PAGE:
The prosecution request comes as numerous chapters of SJP, which is a project of the left-wing WESPAC Foundation in New York, face bans or suspensions on multiple campuses after the Oct. 7 attack on Israel. The letter to Garland cites how SJP members at the University of California, Los Angeles, were reportedly filmed roaming around campus with knives.

Similarly, the letter cited SJP-linked antisemitism and threats on campuses such as Cornell University, Columbia University, Harvard University, and other top-ranking colleges. The U.S. Department of Education is now investigating threats against Jewish students on campuses, including the University of Virginia.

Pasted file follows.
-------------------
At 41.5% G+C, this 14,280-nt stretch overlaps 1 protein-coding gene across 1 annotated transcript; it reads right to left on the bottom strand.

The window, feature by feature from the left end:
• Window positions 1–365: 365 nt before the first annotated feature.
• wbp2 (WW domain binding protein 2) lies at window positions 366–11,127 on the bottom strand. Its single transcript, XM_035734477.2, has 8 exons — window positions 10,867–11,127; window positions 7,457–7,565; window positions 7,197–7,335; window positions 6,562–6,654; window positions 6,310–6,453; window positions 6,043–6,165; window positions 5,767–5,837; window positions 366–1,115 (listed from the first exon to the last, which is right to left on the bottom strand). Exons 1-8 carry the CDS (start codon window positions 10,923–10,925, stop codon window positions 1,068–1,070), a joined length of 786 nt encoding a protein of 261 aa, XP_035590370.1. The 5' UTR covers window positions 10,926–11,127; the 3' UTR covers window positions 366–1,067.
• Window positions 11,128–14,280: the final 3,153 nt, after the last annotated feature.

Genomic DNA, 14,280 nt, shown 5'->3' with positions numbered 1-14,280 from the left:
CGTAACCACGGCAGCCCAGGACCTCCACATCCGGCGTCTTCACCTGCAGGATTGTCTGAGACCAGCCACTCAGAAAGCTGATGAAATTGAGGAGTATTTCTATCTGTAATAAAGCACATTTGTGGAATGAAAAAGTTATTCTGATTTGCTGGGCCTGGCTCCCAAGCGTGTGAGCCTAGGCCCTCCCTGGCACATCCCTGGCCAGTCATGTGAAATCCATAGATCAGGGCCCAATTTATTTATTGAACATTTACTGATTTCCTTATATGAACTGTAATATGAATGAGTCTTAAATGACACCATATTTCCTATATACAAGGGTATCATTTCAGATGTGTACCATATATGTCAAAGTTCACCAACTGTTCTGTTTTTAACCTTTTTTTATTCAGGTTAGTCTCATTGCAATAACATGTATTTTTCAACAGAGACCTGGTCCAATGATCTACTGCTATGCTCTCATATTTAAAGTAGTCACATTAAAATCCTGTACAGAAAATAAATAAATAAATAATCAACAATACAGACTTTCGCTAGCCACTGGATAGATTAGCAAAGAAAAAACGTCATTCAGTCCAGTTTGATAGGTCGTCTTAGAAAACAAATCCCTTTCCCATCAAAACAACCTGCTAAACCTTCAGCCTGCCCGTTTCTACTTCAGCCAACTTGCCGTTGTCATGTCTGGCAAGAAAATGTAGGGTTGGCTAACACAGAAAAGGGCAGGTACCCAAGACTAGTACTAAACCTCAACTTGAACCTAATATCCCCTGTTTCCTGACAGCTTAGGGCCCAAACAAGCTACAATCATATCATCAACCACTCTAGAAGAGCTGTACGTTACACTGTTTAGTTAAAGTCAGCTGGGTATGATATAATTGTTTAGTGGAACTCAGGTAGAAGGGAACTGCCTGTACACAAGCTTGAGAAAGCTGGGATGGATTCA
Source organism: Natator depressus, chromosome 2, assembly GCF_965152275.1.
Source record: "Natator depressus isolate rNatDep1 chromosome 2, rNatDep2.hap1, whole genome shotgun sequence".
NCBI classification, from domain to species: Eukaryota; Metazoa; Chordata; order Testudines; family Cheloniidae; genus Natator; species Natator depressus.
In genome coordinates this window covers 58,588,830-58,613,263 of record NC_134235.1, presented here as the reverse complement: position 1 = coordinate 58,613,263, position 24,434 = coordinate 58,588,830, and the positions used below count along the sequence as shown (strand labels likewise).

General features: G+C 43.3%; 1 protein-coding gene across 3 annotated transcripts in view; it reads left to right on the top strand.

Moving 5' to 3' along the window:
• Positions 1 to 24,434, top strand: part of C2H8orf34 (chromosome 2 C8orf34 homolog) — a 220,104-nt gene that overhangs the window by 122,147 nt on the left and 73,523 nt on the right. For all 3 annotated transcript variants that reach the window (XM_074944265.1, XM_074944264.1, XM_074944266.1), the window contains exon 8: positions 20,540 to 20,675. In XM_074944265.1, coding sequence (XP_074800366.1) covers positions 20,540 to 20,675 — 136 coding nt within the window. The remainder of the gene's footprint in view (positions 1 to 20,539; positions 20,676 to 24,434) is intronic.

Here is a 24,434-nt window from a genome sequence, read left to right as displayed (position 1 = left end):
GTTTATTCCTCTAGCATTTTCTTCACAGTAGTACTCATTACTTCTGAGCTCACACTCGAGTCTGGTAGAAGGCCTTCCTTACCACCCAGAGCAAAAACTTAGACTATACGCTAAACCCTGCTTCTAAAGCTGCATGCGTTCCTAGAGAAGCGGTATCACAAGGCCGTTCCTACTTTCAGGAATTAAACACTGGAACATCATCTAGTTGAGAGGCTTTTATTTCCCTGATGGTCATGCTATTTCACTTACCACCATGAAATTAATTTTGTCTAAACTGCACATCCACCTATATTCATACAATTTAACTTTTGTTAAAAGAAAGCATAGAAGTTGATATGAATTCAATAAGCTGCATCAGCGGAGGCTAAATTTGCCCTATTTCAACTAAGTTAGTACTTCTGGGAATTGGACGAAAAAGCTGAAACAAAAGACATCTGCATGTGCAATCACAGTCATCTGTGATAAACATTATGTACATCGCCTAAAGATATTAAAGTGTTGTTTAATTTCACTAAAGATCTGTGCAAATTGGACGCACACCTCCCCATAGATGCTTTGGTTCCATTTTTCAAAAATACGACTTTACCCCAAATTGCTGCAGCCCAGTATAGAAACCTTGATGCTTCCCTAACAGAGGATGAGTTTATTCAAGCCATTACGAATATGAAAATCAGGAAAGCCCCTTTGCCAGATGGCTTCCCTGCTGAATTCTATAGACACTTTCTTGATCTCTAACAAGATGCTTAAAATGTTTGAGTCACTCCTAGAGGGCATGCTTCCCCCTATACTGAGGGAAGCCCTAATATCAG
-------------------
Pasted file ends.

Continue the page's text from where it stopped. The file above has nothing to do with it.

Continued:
Glasgow University says we’ll help Jewish students ‘avoid’ rector who praised terrorists
The principal of Glasgow University has made alternative arrangements for Jewish students so they do not need to be represented by a newly elected rector who has a history of praising terrorists.

Sir Anton Muscatelli has appeared to distance the university from its newly elected rector, Dr Ghassan Abu Sittah, a British-Palestinian doctor whose election has prompted fears for the safety of Jewish students.

In a letter to legal advocacy group UK Lawyers For Israel (UKLFI), Sir Anton, said the institution had “put in place channels of communication for the representation of Jewish students, so that they can avoid having to be represented by Dr Abu Sittah”.

However in a post on its website UKLFI pointed out that the job of the rector is to represent all students.